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Anabaptists to sign treaty with First Nations peoples on January 26

“Imagine our witness to society if we were at the forefront of bringing about conciliation with Aboriginal and Torres Strait Islander peoples. We could be witness to a new way. A way in which relationships were repaired and Jesus was glorified.”

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That’s the vision that Matt Anslow will have in mind this Saturday 26 January, when he and fellow Anabaptists from across Australia and New Zealand sign an historic treaty with Aboriginal and Torres Strait Islander peoples.

Gathering for their biannual ‘On the Road Conference’ around the theme ‘Reconcile’, Anabaptists have invited Aboriginal Christians to run a “Truth, Justice and Conciliation Commission” – with the treaty being the centrepiece.

“And, in fact, it’s not even reconciliation because there’s never been conciliation — there’s never been relationship.” — Matt Anslow

Anslow says the idea of holding a ‘Truth, Justice and Conciliation Commission’ came from a conversation with Brooke Prentis, Common Grace’s Aboriginal and Torres Strait Islander justice leader. Common Grace is a Christian social justice movement.

“I said, ‘If we’re running a conference called ‘Reconcile’, focusing on how to be people of reconciliation in a broken and divided world, then we have to make sure that we are providing space to have very serious conversations about the kind of reconciliation we need to see in this country’,” he says.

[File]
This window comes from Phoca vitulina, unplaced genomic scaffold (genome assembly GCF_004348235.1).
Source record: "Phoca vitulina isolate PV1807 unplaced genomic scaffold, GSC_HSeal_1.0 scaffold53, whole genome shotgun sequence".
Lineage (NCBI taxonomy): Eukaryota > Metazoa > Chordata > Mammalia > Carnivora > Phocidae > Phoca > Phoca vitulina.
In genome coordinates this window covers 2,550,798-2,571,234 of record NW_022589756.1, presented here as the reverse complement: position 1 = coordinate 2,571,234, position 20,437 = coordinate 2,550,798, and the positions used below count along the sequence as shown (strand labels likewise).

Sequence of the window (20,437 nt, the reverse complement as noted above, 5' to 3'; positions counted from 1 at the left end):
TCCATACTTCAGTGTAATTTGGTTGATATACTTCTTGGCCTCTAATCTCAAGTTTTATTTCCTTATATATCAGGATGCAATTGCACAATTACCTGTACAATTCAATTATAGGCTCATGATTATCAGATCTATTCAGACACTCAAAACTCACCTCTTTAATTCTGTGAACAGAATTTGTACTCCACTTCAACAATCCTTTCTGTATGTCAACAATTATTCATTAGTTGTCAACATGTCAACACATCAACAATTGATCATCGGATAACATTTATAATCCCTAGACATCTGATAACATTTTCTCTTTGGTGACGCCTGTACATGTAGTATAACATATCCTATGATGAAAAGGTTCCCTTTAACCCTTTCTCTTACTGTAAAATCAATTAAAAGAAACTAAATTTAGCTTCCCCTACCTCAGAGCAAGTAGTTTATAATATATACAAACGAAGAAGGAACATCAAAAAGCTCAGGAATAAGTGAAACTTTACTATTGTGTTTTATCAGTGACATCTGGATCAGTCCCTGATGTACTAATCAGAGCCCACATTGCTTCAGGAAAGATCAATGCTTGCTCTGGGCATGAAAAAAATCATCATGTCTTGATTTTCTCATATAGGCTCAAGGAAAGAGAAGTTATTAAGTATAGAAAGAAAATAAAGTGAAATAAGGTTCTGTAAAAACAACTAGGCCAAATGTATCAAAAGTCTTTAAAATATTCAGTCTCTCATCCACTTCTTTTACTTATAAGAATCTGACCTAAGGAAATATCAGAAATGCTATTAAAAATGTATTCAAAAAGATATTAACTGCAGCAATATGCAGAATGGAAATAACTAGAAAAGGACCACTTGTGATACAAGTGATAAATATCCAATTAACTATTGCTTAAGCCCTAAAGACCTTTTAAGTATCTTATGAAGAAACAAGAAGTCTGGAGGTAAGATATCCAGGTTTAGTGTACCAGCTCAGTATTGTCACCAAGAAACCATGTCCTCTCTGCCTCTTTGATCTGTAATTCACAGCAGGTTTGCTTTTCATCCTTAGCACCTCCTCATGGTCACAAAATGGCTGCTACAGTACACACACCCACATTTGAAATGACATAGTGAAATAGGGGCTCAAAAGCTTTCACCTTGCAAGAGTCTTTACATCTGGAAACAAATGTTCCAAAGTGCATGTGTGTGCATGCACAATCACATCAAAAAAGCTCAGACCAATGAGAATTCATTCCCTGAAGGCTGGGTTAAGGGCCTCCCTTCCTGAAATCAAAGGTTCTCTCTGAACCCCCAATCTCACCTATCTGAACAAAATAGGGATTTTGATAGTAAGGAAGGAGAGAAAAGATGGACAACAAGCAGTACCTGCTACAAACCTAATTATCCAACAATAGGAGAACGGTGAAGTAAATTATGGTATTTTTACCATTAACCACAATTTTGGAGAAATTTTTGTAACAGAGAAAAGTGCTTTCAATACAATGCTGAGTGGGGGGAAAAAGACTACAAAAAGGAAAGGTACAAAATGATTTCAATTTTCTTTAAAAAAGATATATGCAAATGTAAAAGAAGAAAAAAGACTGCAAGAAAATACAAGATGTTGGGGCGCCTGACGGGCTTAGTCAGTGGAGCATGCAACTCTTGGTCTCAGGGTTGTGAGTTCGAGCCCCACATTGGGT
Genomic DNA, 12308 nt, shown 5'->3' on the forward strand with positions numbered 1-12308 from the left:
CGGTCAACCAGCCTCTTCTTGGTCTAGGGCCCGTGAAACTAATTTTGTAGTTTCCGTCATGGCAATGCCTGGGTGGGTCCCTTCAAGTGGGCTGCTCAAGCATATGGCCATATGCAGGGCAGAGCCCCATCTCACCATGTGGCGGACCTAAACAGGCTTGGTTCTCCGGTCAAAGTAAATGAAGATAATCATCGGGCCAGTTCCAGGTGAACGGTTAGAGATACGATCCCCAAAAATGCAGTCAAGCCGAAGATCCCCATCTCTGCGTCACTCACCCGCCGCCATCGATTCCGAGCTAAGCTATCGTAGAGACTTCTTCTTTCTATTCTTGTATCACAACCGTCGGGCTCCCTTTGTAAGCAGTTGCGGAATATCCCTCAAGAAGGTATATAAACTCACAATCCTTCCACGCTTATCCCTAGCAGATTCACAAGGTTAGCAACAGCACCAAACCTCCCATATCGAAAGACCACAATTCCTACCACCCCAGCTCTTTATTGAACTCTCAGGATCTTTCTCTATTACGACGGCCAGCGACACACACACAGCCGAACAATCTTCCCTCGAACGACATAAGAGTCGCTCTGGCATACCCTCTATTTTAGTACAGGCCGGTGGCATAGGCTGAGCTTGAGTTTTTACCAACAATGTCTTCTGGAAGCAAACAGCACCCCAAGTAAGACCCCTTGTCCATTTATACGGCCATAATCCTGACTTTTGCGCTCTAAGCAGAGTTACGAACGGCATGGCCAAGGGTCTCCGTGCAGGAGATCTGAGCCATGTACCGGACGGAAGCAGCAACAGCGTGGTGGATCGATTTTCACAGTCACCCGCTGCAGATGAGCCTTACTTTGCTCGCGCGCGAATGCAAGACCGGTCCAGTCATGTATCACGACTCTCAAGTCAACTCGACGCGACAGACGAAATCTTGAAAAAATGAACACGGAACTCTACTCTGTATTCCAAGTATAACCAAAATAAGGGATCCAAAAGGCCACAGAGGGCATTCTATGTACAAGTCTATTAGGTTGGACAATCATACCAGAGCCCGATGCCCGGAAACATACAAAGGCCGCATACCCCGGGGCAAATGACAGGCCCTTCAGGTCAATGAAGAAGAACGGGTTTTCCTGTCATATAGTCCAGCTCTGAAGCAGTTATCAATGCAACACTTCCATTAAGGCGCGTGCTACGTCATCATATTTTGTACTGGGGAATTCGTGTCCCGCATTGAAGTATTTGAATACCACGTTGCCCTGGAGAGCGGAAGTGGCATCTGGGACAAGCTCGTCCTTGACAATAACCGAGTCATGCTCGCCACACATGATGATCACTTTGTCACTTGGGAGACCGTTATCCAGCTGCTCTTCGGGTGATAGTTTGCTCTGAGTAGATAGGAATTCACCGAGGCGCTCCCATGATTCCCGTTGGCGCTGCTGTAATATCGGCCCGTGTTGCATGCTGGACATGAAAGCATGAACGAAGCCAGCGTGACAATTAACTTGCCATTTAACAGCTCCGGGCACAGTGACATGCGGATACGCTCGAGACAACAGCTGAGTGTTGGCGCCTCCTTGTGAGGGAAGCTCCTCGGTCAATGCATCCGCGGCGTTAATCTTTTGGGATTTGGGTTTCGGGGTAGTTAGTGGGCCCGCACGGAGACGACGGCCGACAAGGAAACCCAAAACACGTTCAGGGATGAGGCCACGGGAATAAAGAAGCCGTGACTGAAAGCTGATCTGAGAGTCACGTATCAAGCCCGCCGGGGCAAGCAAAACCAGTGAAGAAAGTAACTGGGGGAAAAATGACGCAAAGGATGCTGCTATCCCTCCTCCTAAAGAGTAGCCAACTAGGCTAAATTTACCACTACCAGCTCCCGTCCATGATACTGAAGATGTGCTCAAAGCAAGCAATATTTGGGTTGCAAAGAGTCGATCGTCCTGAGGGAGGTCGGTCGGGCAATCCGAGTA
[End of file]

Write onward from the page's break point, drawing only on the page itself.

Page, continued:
“And, in fact, it’s not even reconciliation because there’s never been conciliation — there’s never been relationship.”

Prentis says that the word ‘conciliation’ is a direct reference to instructions given to British Captain Arthur Phillip by King George III.

“You are to endeavour by every possible means to open an Intercourse with the Natives and to conciliate their affections, enjoining all Our Subjects to live in amity and kindness with them.”

“It seems like that maybe happened for a day,” Brooke explains, “because there was reportedly dancing. But then it fell apart. So Australia has never had true understanding and equality between Aboriginal and non-Aboriginal peoples.”

The commission has been modelled on similar reconciliation commissions that have taken place in Canada and South Africa. It will be opened and closed by Aboriginal leaders Aunty Jean Phillips and Brooke Prentis and Pastor Helen Wright from Sydney’s Newtown Mission will perform her own song “Sister, why do you weep?”.

We’re not a nation, we’re not a government, we can’t formally sign a treaty. But we can have this treaty which is in essence a covenant between us in order to bear witness to the fact that something needs to be done. And that churches can be at the forefront of this. — Matt Anslow

Non-Aboriginal speakers will begin with a time of “truth-telling,”, symbolically “carrying the burden” of telling the true history of Australia and the church in Australia. They will cover issues including stolen land, massacres, stolen wages, stolen generations and what Prentis calls “stolen lives” — referring to the five Indigenous girls under fifteen years of age who committed suicide in the first nine days of January this year  .